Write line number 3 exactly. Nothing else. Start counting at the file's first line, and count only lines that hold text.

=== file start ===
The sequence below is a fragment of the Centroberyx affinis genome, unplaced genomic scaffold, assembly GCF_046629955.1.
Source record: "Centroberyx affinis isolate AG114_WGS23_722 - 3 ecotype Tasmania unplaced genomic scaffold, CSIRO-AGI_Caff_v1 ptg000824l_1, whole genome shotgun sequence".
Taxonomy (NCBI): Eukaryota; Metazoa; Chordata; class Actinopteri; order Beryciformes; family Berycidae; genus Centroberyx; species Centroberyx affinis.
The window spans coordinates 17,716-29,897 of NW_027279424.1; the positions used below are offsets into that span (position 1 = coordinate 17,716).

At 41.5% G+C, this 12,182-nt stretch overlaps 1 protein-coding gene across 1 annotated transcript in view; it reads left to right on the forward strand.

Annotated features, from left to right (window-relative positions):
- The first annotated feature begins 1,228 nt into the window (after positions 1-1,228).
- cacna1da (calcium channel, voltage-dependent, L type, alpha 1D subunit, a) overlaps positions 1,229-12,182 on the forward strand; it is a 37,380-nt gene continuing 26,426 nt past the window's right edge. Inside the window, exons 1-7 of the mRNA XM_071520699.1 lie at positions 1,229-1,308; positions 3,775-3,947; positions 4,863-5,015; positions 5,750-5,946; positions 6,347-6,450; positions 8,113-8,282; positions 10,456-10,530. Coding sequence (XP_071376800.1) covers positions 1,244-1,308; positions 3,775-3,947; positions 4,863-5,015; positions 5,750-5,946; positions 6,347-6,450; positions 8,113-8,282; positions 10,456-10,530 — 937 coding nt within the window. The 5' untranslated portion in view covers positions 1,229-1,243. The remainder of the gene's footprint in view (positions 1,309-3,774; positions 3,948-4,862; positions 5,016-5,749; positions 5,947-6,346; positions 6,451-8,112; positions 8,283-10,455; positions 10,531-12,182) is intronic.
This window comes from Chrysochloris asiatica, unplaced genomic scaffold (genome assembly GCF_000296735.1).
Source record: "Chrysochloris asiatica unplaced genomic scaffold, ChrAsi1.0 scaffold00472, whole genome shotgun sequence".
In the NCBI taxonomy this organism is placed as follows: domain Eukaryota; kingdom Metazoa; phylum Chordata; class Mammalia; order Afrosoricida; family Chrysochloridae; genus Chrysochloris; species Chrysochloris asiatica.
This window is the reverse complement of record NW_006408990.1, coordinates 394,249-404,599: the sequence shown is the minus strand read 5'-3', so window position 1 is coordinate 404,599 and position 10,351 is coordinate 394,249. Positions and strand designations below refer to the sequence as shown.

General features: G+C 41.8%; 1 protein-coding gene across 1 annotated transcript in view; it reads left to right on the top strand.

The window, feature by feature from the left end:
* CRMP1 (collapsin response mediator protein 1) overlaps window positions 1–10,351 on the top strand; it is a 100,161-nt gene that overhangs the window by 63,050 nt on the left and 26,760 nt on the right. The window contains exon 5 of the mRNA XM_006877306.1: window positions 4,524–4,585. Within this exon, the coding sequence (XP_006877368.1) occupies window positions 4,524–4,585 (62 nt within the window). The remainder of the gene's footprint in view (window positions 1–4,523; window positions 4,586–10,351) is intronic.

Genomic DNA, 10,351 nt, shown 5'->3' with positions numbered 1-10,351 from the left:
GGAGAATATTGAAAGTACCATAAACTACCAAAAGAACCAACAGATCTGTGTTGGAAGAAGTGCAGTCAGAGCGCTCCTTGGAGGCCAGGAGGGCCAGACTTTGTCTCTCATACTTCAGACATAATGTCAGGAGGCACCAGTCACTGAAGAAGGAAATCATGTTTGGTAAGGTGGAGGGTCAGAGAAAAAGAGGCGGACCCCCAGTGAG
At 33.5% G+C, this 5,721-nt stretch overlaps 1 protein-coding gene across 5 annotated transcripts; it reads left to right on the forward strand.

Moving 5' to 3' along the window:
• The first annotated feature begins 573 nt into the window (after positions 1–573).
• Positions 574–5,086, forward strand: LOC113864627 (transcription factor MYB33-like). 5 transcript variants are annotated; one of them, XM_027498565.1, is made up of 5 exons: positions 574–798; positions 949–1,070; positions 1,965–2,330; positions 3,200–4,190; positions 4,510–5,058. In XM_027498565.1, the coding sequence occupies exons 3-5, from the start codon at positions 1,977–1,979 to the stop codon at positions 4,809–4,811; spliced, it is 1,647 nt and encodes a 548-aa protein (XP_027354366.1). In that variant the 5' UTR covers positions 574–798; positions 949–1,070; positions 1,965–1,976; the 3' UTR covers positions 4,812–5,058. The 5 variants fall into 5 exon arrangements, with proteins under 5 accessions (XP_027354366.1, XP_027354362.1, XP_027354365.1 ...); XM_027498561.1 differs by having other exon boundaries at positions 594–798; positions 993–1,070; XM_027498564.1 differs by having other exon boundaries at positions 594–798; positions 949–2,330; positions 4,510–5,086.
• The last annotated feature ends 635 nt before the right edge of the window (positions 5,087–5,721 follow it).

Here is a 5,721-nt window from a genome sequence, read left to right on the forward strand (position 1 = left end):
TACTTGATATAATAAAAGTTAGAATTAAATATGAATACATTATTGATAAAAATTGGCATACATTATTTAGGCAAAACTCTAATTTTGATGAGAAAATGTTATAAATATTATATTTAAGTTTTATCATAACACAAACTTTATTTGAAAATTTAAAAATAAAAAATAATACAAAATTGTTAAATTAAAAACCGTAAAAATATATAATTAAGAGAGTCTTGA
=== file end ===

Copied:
Taxonomy (NCBI): Eukaryota; Metazoa; Chordata; class Actinopteri; order Beryciformes; family Berycidae; genus Centroberyx; species Centroberyx affinis.